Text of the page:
Behind the Scenes of the ALJ: It’s the journal traditionally heralded as holding the most topical of legal issues. With a new General Editor and expanded editorial board, The Australian Law Journal (ALJ) is going through an exciting process of rejuvenation. To celebrate its 90th anniversary, we look behind the scenes of the ALJ and learn more about the Editorial Board and their collaborative content selection process.
The Australian Law Journal (ALJ) first rolled off the presses 90 years ago in May 1927. To mark this milestone, Thomson Reuters hosted a special 90th Anniversary celebration in the Banco Court of NSW, joined by luminaries such as Hon Sir Gerard Brennan AC KBE GBS, the Hon Michael Kirby AC CMG and former ALJ General Editor the Hon Peter Young AO, with a timely ALJ 90th special edition focusing on the theme of Indigenous Australians and the Law, curated by Guest Editor Professor Megan Davis, UNSW’s first Pro Vice-Chancellor Indigenous.
The latest Part of the Australian Law Journal contains the following articles: “Creation of the Federal Court: A Reflection” – Hon Sir Gerard Brennan AC KBE GBS; “Characterisation: Its place in Contractual Analysis and Related Enquiries” – James Allsop; “Gender Equality among Barristers before the High Court” – Daniel Reynolds and George Williams. This Part also includes the following sections: Current Issues; Around the Nation: Victoria; Environmental Law; Equity and Trusts; Family Law; Recent Cases; Books Received and Book Reviews.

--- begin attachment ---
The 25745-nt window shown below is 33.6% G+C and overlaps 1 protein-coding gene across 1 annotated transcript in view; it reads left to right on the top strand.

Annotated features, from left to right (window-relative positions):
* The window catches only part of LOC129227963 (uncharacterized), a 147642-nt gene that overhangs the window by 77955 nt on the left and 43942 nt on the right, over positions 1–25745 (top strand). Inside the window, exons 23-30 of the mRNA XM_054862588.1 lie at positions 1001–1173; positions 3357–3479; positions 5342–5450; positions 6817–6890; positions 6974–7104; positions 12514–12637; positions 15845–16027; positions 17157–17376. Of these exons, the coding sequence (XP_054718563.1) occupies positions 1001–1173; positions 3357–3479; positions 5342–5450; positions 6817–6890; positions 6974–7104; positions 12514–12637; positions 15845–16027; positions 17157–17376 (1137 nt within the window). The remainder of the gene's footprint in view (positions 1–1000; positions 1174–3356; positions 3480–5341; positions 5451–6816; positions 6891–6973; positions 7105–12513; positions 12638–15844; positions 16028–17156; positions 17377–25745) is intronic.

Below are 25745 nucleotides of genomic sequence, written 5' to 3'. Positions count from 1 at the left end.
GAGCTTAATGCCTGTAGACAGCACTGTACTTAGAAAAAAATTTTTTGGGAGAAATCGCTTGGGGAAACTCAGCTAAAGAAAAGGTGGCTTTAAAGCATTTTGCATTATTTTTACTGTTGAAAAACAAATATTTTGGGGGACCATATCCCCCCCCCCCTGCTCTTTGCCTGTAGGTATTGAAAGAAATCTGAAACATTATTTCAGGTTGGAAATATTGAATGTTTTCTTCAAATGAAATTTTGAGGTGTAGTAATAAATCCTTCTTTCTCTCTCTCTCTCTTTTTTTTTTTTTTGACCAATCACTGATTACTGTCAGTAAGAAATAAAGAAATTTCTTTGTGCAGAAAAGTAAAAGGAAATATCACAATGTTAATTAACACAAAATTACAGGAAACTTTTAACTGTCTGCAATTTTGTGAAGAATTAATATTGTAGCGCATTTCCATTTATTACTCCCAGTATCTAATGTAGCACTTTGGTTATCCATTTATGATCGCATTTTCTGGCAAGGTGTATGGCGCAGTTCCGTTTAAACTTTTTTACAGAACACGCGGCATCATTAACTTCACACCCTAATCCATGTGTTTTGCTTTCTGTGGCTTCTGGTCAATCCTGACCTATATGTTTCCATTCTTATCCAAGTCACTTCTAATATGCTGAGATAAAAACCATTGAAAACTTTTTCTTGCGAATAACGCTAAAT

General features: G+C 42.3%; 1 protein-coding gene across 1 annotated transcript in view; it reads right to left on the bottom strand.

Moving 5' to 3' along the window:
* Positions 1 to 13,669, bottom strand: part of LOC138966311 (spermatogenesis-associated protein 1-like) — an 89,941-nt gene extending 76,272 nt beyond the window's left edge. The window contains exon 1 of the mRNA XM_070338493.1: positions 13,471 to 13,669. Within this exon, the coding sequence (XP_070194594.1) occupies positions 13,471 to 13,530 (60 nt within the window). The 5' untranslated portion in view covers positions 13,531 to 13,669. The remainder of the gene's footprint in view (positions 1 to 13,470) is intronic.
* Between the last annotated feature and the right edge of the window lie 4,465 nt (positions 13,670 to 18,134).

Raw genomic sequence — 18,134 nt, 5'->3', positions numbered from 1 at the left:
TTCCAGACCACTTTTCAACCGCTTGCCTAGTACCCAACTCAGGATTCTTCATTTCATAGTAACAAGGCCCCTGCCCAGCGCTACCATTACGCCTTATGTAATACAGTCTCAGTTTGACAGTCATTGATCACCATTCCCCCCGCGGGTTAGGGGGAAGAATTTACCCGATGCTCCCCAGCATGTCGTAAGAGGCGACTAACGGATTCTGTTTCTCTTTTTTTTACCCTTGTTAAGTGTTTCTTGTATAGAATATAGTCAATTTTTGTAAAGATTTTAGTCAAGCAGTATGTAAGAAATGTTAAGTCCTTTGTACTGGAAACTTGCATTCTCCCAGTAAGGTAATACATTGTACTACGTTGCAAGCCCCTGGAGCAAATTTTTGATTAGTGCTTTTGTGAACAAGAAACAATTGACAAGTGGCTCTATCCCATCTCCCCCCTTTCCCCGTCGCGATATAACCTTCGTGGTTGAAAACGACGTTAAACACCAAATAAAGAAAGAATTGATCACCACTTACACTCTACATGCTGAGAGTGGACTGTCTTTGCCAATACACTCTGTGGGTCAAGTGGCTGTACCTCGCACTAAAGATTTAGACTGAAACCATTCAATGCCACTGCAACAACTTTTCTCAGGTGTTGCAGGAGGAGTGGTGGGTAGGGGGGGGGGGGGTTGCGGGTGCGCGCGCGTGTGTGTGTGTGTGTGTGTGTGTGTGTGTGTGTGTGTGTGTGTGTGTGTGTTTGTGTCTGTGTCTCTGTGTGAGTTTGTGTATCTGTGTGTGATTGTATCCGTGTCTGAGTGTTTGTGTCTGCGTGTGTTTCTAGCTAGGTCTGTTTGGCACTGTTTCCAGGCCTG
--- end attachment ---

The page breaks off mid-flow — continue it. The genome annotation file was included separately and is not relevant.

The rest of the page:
The May Part of the Australian Law Journal marks the ALJ’s 90th anniversary since it first started in 1927, and is a Special Issue on Indigenous Australians and the law, with articles curated by Professor Megan Davis, UNSW’s first Pro Vice-Chancellor Indigenous: “Indigenous Constitutional Recognition: Paths to Failure and Possible Paths to Success” – Shireen Morris and Noel Pearson; “Testamentary Freedom and Customary Law: The Impact Of Succession Law on the Inheritance Needs of Aboriginal and Torres Strait Islanders in Australia” – Prue Vines; “Opportunity is There for the Taking: Legal and Cultural Principles to Re-start Discussion on Aboriginal Heritage Reform in WA” – Lauren Butterly, Ambelin Kwaymullina and Blaze Kwaymullina; “Two New Township Leases on Aboriginal Land in the Northern Territory” – Leon Terrill; “Ensuring Ethical Collaborations in Indigenous Arts and Records Management” – Terri Janke; “Thinking Outside the Constitution on Indigenous Constitutional Recognition: Entrenching the Racial Discrimination Act” – Dylan Lino; “Administrative Law” – Gemma McKinnon; “What Does National Equality Law Have to do with Closing the Gap?” – Laura Beacroft. This Part also includes the following sections: “Current Issues”; Prof Peter Butt’s final notes on “Conveyancing and Property”; and two new Sections: “The Legal Observer” by Michael Pelly; and “Statutory Interpretation” by the Hon Justice John Basten; as well as Book Reviews.